Even the court's most conservative justices, he said, view the Constitution as neutral on the matter of personhood and conception.

“Justice Antonin Scalia filed a partial dissent in the 'Casey' case in 1992,” Linton said, recalling a dissent joined by others including Justice Clarence Thomas.

“In the opening paragraph, he said: the states may allow abortion on demand, if they so choose, but the Constitution does not require them to do so.”

Linton also said it was “naive” for personhood supporters to imagine they could “force the court to revisit” the abortion question.

“You cannot force the court to do anything. Their jurisdiction is almost entirely discretionary, and it would be with respect to any case like this. So I don't see a case like this even getting up to the Supreme Court.”

“If you had a state that passed a Mississippi-style measure, and it were challenged and struck down by a federal district court, that could be appealed to the court of appeals for that particular district,” he explained.

“However, once you're past that initial appeal, you no longer have a right to further review. You can only seek discretionary review from the Supreme Court.”

And Linton shares Scheidler's view that a review of Roe v. Wade might end badly in the current court.

“I think the court would reaffirm 'Roe.' It would be the fourth time for them to reaffirm it.”

Linton also criticized personhood supporters' inconsistency on the question of what their proposals would actually do if passed.

“Does this 'personhood' language have any effect in and of itself on state law? Or does this require the legislature to enact specific pieces of legislation to give it effect?” he asked.

“That's unclear. We don't know if it's self-executing or if it requires some sort of implementing legislation. If it's not self-executing, then what does it do? Does it do anything?”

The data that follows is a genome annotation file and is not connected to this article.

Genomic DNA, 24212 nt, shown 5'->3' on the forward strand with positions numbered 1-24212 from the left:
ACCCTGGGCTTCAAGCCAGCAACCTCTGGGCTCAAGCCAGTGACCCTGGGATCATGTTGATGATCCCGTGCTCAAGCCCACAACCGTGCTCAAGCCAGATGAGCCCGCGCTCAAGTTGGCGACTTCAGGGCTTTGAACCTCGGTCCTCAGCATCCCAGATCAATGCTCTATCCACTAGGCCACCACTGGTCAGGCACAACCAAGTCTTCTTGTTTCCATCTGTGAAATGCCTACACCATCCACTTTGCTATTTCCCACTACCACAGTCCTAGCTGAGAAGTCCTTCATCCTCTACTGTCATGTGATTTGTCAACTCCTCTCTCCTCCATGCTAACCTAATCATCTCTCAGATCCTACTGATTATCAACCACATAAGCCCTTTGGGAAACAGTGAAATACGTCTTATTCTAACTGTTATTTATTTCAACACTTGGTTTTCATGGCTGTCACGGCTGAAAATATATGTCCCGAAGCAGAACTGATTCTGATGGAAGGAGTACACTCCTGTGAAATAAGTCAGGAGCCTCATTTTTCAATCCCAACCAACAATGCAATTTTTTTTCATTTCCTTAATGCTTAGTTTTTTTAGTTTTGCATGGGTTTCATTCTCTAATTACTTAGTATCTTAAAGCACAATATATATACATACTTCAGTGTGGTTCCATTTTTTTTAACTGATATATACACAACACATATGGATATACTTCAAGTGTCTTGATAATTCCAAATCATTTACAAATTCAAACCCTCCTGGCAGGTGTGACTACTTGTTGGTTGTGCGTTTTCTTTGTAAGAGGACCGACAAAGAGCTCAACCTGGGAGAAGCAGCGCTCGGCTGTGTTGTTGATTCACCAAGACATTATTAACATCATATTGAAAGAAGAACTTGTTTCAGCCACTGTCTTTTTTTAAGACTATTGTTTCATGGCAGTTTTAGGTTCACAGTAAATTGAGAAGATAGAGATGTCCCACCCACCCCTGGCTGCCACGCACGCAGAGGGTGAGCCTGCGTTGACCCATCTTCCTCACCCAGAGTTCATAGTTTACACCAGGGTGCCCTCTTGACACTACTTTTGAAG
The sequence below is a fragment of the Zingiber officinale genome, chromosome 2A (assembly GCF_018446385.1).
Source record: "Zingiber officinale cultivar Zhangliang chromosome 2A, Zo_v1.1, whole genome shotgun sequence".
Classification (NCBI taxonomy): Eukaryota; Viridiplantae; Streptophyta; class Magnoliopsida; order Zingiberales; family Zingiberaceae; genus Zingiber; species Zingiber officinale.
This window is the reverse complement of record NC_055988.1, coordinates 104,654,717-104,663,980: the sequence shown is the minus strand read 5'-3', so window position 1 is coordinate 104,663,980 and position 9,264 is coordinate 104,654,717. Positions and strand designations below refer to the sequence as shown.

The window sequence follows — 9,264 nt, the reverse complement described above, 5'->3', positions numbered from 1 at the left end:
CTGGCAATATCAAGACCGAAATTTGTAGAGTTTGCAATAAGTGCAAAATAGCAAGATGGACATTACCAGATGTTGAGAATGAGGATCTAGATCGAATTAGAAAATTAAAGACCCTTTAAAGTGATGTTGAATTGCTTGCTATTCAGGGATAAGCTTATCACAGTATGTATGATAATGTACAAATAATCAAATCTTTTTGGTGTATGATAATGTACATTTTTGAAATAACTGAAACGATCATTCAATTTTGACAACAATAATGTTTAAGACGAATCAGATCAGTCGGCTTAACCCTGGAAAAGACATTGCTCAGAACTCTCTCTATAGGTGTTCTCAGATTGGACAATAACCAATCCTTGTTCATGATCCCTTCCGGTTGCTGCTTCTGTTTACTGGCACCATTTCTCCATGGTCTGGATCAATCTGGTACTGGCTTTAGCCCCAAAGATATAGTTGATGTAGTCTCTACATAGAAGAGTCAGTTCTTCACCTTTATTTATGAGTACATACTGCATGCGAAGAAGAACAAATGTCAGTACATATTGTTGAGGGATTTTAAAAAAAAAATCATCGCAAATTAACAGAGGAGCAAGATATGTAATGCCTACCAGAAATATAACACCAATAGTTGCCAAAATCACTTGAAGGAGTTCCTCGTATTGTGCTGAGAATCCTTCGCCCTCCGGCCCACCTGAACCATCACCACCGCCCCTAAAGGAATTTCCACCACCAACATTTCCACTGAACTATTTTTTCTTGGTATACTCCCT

“No one really knows what these amendments would do,” said Linton. “And the supporters of these measures don't seem to have a consistent position on that.”

Despite these concerns, the push to enact personhood has momentum. Alabama State Senator Phil Williams is already working on a similar proposal in his state legislature.

Scheidler remains unconvinced. “Maybe a better method is needed,” he said.

“Maybe we need to bring people first to recognize the humanity of the child at 20 weeks, at 10 weeks, at 5 weeks, and save all the babies we can right now.” Such measures, he said, have been “successful in backing the abortion industry into a corner in many states, especially since the 2010 election.”

Scheidler says these incremental methods are not a form of compromise, but a realistic way of working toward the pro-life movement's goal.

“We are all fighting for the same goal, which is an end to abortion,” he said.

He hopes activists focused on personhood can maintain good relations with those who choose other strategies.

“The folks working for personhood, and those in the pro-life movement who have expressed opposition to these measures, all share a common goal,” Scheidler said.

“If we can't agree on that, then I think the movement's in big trouble.”

“But we can. We need to respect the fact that there are going to be differing opinions about the best strategy to use, to achieve that common goal.”